Mr HOWSON - Yes. They are a summary of the committee figures. Again, the honorable member for East Sydney suggested that a reasonable profit for the industry was that earned by liners engaged in the trade between the United Kingdom and South Africa. .He said that a reasonable return on the estimated replacement cost of the vessels was 5 per cent, per annum, but suggested, at the same time, that the profits of the Australian shipping companies were too high. The summarized findings of the Tait committee gives the average profit of the main operators in the interstate trade. In 1953-54, the year of highest profit, the figure was only 3.3 per cent, of the estimated replacement costs of the vessels. In fact, the highest profits since the war have not nearly been up to what even the honorable member for East Sydney calls a reasonable level. How can he say, then, that the shipping and stevedoring companies are earning huge profits? Their profits have given them no confidence in the future. This is shown by the fact that they have not, hitherto, felt justified in providing new ships for operation on the coast, or new machinery for operation in the stevedoring industry. The average life of a ship is calculated to be 25 years, yet the average age of all ships engaged in the Australian coastal trade is more than 25 years, and the figure is rising annually. There have not been sufficient profits in the industry to enable the shipping companies to buy new ships for operation in these waters. I suggest, therefore, that as the result of the new organization of the shipping and waterfront industries, that flowed from the Government's measures, there is at least good reason for shipping companies to have faith in the future and to provide sufficient ships and machinery in order to increase efficiency and productivity.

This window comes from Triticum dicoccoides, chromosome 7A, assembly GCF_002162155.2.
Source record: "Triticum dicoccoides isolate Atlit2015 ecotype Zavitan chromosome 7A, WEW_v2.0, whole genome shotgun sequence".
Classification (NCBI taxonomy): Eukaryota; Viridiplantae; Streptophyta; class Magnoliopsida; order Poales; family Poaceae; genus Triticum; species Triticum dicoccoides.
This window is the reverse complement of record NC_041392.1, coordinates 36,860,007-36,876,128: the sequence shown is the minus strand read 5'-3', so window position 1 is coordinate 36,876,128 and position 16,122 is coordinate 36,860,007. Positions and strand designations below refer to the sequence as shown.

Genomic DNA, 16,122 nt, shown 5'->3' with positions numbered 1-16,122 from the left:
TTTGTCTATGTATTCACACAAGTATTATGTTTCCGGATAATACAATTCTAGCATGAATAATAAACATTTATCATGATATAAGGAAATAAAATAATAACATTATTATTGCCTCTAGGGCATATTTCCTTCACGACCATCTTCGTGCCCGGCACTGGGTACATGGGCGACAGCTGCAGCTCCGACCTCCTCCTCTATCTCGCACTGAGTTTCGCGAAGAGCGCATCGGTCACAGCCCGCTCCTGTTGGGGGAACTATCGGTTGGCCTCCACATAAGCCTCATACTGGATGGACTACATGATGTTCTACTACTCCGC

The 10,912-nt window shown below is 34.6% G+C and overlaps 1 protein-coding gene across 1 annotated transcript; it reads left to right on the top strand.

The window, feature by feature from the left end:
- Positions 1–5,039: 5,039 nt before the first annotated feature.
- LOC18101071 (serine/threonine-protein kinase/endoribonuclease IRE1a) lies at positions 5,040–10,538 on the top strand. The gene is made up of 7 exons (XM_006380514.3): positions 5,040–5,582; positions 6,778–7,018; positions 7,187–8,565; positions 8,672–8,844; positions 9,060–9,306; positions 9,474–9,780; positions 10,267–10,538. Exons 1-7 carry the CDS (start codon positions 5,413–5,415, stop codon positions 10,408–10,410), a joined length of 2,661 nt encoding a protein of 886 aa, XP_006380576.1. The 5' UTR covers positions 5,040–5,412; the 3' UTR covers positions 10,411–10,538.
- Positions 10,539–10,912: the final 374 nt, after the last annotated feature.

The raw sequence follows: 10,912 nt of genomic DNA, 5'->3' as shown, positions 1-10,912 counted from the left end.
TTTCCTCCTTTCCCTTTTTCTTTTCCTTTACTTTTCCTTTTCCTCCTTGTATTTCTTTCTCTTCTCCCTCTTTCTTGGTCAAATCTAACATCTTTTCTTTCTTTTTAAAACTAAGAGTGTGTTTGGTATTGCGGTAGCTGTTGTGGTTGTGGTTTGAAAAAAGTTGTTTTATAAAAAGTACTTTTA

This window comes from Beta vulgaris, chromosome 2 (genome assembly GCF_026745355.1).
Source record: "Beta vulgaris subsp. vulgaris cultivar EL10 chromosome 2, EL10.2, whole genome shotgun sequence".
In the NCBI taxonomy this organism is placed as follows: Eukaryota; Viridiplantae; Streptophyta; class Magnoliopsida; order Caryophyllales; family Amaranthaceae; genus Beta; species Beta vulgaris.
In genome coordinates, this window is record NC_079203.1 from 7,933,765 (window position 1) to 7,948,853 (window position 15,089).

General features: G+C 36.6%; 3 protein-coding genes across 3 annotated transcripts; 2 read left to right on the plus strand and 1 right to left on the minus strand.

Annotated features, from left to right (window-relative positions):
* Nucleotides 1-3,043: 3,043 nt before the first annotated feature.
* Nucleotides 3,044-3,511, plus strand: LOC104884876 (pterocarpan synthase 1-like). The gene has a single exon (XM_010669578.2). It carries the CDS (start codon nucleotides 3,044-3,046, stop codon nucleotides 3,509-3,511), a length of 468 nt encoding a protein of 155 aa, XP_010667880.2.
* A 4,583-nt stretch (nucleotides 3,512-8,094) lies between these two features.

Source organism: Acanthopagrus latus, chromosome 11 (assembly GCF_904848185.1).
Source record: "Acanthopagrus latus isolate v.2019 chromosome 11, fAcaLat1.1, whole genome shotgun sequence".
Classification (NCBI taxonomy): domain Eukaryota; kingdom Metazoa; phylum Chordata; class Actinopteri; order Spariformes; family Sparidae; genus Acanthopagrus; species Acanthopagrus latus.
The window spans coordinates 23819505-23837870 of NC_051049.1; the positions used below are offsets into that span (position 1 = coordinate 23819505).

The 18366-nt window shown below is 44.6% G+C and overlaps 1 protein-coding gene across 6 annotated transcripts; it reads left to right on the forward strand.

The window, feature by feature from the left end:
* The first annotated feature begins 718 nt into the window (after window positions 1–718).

We come now to the overseas operators. This subject has been covered at length by the honorable member for Dalley (Mr. O'Connor). He referred to the fact that freight rates are agreed upon by negotiation between the Australian Overseas Transport

Association and the Australia-United KingdomContinental Conference. This system originated in 1929 and has therefore operated for nearly twenty years, not only under Liberal governments but also under the Scullin, Curtin, and Chifley Labour governments. Honorable members opposite, when they were in government, found that this system was efficient; at any rate, they did nothing to change it, so they must have thought that the arrangement was the best that could be devised at that time. I cannot understand, therefore, how they can grumble about the profits being made as the result of this arrangement as they took no steps to change it when they were in office. However, while admitting that high profits are being made by the overseas shipping companies, I cannot agree that the only way of solving this problem is that which was suggested by the honorable member for East Sydney when he said, " Let us go into the industry and do the job ourselves ". The answer to that proposition was given in another part of his speech when he spoke about the chartering of ships operating in coastal waters. The only ships that operated at a profit in coastal waters during many of the post-war years were those which were under charter from overseas interests, and it was proved conclusively that overseas ships can be operated more cheaply than we in Australia can operate ships. However much we tried to compete with overseas interests in the shipping trade between Australia and the United Kingdom and the Continent, we could not do so on anything like a profitable basis. There would be absolutely no chance of this, however much money we invested in ships. I submit that that proposition was advanced "by the honorable member for East Sydney without his having given any thought to the manner of putting it into operation. It just is not practicable, because we cannot compete on the same basis with British shipping. Our costs are very much higher than are those of British companies and this was so even under a Labour government. When Labour was operating ships costs were even higher still. Labour could not operate ships as cheaply as it could charter British ships to do the job.